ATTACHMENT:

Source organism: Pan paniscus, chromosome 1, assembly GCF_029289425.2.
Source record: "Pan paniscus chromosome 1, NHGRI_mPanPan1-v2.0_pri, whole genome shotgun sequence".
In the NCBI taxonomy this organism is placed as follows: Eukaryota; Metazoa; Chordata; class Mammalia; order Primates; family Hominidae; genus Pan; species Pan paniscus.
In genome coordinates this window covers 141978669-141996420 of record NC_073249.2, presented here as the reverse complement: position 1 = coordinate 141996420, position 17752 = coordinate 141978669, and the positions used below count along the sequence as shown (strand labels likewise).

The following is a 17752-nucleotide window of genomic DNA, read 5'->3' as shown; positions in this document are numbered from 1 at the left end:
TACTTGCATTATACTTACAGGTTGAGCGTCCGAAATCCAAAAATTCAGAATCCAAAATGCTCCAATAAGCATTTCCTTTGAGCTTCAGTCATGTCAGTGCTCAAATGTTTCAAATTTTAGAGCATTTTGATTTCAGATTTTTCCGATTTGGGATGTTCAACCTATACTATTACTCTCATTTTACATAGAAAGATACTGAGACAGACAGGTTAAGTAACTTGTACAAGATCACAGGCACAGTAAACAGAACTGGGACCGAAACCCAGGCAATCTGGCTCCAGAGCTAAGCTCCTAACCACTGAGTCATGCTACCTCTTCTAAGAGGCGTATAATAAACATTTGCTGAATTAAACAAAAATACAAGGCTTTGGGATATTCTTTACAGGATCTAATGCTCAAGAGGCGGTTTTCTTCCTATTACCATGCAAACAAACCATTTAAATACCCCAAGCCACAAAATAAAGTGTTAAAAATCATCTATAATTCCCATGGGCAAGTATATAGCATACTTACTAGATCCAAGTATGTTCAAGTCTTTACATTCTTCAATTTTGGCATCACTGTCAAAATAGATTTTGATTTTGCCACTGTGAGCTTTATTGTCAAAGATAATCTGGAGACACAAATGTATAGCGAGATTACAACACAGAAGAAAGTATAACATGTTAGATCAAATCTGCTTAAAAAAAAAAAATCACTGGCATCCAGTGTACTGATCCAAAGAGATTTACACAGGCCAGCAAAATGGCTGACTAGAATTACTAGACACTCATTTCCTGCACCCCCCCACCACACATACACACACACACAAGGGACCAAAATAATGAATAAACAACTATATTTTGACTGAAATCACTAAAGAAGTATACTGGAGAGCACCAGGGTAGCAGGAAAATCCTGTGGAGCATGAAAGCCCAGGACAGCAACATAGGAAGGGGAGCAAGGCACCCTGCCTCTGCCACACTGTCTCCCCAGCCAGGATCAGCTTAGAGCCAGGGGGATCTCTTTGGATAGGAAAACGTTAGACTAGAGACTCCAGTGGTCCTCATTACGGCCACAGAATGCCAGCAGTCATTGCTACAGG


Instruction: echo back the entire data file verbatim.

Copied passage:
Source organism: Pan paniscus, chromosome 1, assembly GCF_029289425.2.
Source record: "Pan paniscus chromosome 1, NHGRI_mPanPan1-v2.0_pri, whole genome shotgun sequence".
In the NCBI taxonomy this organism is placed as follows: Eukaryota; Metazoa; Chordata; class Mammalia; order Primates; family Hominidae; genus Pan; species Pan paniscus.
In genome coordinates this window covers 141978669-141996420 of record NC_073249.2, presented here as the reverse complement: position 1 = coordinate 141996420, position 17752 = coordinate 141978669, and the positions used below count along the sequence as shown (strand labels likewise).

The following is a 17752-nucleotide window of genomic DNA, read 5'->3' as shown; positions in this document are numbered from 1 at the left end:
TACTTGCATTATACTTACAGGTTGAGCGTCCGAAATCCAAAAATTCAGAATCCAAAATGCTCCAATAAGCATTTCCTTTGAGCTTCAGTCATGTCAGTGCTCAAATGTTTCAAATTTTAGAGCATTTTGATTTCAGATTTTTCCGATTTGGGATGTTCAACCTATACTATTACTCTCATTTTACATAGAAAGATACTGAGACAGACAGGTTAAGTAACTTGTACAAGATCACAGGCACAGTAAACAGAACTGGGACCGAAACCCAGGCAATCTGGCTCCAGAGCTAAGCTCCTAACCACTGAGTCATGCTACCTCTTCTAAGAGGCGTATAATAAACATTTGCTGAATTAAACAAAAATACAAGGCTTTGGGATATTCTTTACAGGATCTAATGCTCAAGAGGCGGTTTTCTTCCTATTACCATGCAAACAAACCATTTAAATACCCCAAGCCACAAAATAAAGTGTTAAAAATCATCTATAATTCCCATGGGCAAGTATATAGCATACTTACTAGATCCAAGTATGTTCAAGTCTTTACATTCTTCAATTTTGGCATCACTGTCAAAATAGATTTTGATTTTGCCACTGTGAGCTTTATTGTCAAAGATAATCTGGAGACACAAATGTATAGCGAGATTACAACACAGAAGAAAGTATAACATGTTAGATCAAATCTGCTTAAAAAAAAAAAATCACTGGCATCCAGTGTACTGATCCAAAGAGATTTACACAGGCCAGCAAAATGGCTGACTAGAATTACTAGACACTCATTTCCTGCACCCCCCCACCACACATACACACACACACAAGGGACCAAAATAATGAATAAACAACTATATTTTGACTGAAATCACTAAAGAAGTATACTGGAGAGCACCAGGGTAGCAGGAAAATCCTGTGGAGCATGAAAGCCCAGGACAGCAACATAGGAAGGGGAGCAAGGCACCCTGCCTCTGCCACACTGTCTCCCCAGCCAGGATCAGCTTAGAGCCAGGGGGATCTCTTTGGATAGGAAAACGTTAGACTAGAGACTCCAGTGGTCCTCATTACGGCCACAGAATGCCAGCAGTCATTGCTACAGG